The New Year got off to an inauspicious start, with the S&P 500 recording a 2.5% decline in price on the second trading day, followed by a 3.4% rise in the third.
In 2018, the 500 rose or fell by 1% or more 64 times, versus the average of 51 times since 1950. Is 2019 setting itself up to be even more volatile than 2018? Not according to history. In the past 68 years, the S&P 500 recorded a median 28% reduction in the count of 1% daily moves in years following annual price declines. Also, in the 22 times since WWII that the S&P 500 posted negative calendar-year returns, back-to-back declines were recorded only three times (during the bear markets of 1973-74 and 2000-02).
We think the worst is likely behind us, primarily because of the attractive market valuation reached during the recent selloff. Indeed, the S&P 500 recorded a low P/E-to-NTM (next 12 months) EPS of 14.1X on Christmas Eve 2018, according to S&P Capital IQ consensus estimates, which came close to the average 13.7X multiple low reached during the 10 prior pullbacks and corrections since this bull market began in 2009.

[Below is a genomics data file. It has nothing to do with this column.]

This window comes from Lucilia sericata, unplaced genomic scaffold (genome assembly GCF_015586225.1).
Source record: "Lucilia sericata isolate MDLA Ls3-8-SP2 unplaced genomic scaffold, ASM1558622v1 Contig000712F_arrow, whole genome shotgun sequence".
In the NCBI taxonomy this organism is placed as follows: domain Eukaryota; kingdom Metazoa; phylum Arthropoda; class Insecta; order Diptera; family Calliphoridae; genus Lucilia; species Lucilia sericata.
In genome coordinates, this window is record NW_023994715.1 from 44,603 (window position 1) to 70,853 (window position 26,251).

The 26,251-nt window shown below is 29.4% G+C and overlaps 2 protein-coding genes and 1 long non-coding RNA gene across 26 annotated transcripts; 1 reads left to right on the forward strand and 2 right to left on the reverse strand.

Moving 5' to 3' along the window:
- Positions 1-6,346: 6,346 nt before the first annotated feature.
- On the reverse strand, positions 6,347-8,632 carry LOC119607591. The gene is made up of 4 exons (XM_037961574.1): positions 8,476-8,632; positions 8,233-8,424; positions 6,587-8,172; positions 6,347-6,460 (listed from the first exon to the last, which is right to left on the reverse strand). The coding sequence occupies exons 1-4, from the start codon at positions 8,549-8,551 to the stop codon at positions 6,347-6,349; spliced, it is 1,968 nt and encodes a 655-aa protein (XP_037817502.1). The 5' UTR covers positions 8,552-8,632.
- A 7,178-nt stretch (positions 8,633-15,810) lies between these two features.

What’s more, the rolling 52-week relative strength of the S&P 500’s price to its NTM P/E (a measure of whether share prices are placing a premium or discount on EPS growth estimates) recently dropped to between one and two standard deviations below its mean over the past 20 years, surpassing all prior low readings since this bull market began. So unless Wall Street loses all faith in forward EPS growth, we think prices have likely seen their lows for this deep correction.